2.5 out of 5 (Fairly Good)
Aravaan is a wasted opportunity.
Rohit Ramachandran Sat, 03 Mar 2012
Film-making heavyweight Vasanthabalan has Veyil and Angadi Theru under his belt. Two films were enough for to earn him the reputation as one of the few important film-makers working in Kollywood. Veyil won a national award and was sent to represent the country at the Cannes International Film Festival in 2007. With Angadi Theru, he outdid himself. It just missed the cut as India's official entry to the Oscars and was the most compelling film I had seen in 2010. Commercially, both films struck gold. Take into account that both movies released four years apart and you can conclude that Vasanthabalan is someone who marches to the beat of his own drum. With all of this experience as a viewer, it's impossible to walk into Aravaan without expectations.
An artist is gauged by his body of work and he comes with that baggage. Aravaan has nothing of Vasanthabalan in it. Vasanthabalan showed some surprising perceptivity in his previous films. I don't see how such a person could've possibly made this. Aravaan is a wasted opportunity. What went wrong? I'm sure we could all chip in on that. If there's anything in the film that truly takes you by surprise, it is how things go so wrong.
An odd-sounding sneeze is the first halt experienced by the viewer in this ride. I thought to myself "Nevermind," and got on with it. Someone gets kicked and hangs in mid-air for almost a second before falling aground. This was seriously pushing it but I chose to bite the bullet. Aadhi is pushed off a multi-storeyed palace. Before he lands, Aravaan cuts to a scene that has Aadhi tied to a tree by a thin grapevine crying in that comic way viewers respond to by laughing, simply because it's to be laughed at. How could you not question logic in this sequence of scenes? Slap-stick comedy? From such a fierce director? Sadly, yes. And the viewer is taken for granted. When there's so much work invested in the CG powered opening credits, why not look into these aspects? No one ever remembers the opening theme.
For most of the first half, I was a distant onlooker observing derails. There are certain sequences in the film that work. Like a well-staged bullfight that made me reconsider entraining Aravaan. Post intermission, Aravaan resumed with teleporting us to the lead character's past and enmeshing us in an interesting plot. A member of the neighbouring village is found dead and Aadhi becomes the scapegoat. The character makes its entry as a dead body. Using a well-known actor such as Bharath for this purpose is a misuse of cameo. Our mind instantly recognizes this dead body as the actor and we see him not as a dead body but as a living actor playing dead. Once again, we are thrown out of the Film's world. Aravaan should've been more focused on the plot and its dynamics. It could've done without the comedy. Character inconsistencies are obvious and switching between perspectives works against the movie than for it. We don't have to understand the plight of each and every character, especially when we're concerned with just one character who himself is caught up in his own death sentence. His horny wife manipulates him into sleeping with her by laying guilt trips which makes him take the altruistic task of evading his death-sentence upon himself, for her sake. This grotesque act is followed by an upbeat song that aims to lift the spirits of the viewers, settling with shrinking their every hope. The dialogue doesn't sound like stuff real people would say. These 18th century inhabitants say the most Kollywood things in the most Kollywood way.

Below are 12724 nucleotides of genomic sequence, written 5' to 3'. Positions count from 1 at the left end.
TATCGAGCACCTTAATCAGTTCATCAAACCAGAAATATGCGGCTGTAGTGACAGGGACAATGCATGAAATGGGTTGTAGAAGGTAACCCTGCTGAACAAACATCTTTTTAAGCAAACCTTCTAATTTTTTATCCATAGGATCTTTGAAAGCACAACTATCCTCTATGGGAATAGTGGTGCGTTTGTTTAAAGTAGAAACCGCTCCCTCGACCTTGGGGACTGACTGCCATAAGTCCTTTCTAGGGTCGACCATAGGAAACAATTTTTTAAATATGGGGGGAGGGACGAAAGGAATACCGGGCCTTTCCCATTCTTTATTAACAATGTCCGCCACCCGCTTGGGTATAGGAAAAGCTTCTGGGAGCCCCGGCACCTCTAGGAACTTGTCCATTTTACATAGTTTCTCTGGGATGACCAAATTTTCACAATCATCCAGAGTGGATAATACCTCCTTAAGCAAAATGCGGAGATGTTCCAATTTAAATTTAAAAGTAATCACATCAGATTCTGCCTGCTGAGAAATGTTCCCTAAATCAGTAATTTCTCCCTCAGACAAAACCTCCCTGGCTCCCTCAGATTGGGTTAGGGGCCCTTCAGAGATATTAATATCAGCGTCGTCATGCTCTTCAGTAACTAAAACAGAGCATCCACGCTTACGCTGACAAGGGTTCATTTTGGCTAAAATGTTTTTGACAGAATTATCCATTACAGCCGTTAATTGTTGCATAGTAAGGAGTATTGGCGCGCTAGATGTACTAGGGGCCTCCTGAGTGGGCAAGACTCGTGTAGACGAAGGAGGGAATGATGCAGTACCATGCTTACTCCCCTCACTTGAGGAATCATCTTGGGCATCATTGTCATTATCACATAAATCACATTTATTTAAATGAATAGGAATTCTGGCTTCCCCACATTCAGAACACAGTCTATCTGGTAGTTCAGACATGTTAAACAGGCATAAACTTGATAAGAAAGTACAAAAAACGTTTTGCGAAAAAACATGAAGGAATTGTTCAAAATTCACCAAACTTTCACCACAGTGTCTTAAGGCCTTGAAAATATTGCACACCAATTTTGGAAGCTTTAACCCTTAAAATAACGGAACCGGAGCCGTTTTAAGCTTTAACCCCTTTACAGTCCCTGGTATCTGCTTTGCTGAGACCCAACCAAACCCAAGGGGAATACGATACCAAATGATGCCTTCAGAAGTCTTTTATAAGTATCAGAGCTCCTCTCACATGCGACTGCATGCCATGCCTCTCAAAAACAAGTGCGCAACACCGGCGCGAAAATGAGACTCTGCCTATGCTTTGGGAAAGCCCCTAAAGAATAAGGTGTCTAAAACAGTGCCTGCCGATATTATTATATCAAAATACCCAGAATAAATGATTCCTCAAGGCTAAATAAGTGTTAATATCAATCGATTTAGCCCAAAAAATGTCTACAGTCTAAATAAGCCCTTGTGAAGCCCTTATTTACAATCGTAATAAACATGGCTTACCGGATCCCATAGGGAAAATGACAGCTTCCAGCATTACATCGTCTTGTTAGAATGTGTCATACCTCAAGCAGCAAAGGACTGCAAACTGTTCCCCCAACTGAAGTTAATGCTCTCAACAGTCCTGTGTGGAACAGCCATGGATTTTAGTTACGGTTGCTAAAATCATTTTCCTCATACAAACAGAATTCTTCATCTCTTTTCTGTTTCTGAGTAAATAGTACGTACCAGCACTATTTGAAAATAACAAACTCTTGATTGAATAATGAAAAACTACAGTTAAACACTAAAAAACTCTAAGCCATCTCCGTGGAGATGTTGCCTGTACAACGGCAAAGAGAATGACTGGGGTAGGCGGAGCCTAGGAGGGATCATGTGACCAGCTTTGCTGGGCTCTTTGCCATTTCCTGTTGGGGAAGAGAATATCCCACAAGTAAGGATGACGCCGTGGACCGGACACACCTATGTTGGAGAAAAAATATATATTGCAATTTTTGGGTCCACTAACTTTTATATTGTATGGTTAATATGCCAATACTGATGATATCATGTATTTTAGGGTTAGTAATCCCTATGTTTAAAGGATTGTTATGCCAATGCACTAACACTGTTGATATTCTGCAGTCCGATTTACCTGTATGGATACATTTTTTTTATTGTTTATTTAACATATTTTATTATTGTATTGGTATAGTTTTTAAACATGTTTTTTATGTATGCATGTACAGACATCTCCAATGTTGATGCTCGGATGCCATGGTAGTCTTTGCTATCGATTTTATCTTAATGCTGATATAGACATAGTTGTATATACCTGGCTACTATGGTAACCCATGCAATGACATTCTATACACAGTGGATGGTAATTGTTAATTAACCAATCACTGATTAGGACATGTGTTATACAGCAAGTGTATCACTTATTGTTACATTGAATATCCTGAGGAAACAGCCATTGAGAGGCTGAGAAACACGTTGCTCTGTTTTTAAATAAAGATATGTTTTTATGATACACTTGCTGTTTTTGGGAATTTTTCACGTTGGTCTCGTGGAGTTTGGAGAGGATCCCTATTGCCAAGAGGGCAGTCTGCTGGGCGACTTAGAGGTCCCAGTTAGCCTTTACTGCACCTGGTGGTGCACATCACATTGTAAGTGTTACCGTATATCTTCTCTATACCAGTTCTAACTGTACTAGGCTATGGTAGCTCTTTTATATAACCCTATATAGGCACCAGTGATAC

Aadhi shows promise and that is all the film can offer him. Pasupathy is equally good, being the only other actor here who leaves a mark. Aravaan is surprisingly easy to sit through, though. Maybe because it has an authentic look, maybe because the good parts are rightfully spaced out, maybe because the actors are ripped, maybe because the story is interesting, maybe all of the above. But towards the end, it gets excessively melodramatic and you wish you could teach Vasanthabalan a thing or two about restraint. Angadi Theru wasn't restrained; it was driven by Vasanthabalan's burning passion for the material in hand and empathy for characters. That's where you don't pull a punch and heck, it worked wonders. Here, it sticks out like a sore thumb.
The sets are authentic and the actors look like they're from the period it is set in. However, the cinematography and editing are needlessly bombastic. They're more of a distraction than a support, especially in the over-the-top fight sequences. A huge chunk of the film is aided by visual effects (which look like visual effects) and insignificant music. The structure of the plot wavers between the past and the present. It is an accepted form of storytelling but not here, when the present is hardly of any interest.
Critic: Rohit Ramachandran
2.5 out of 5 (Fairly Good)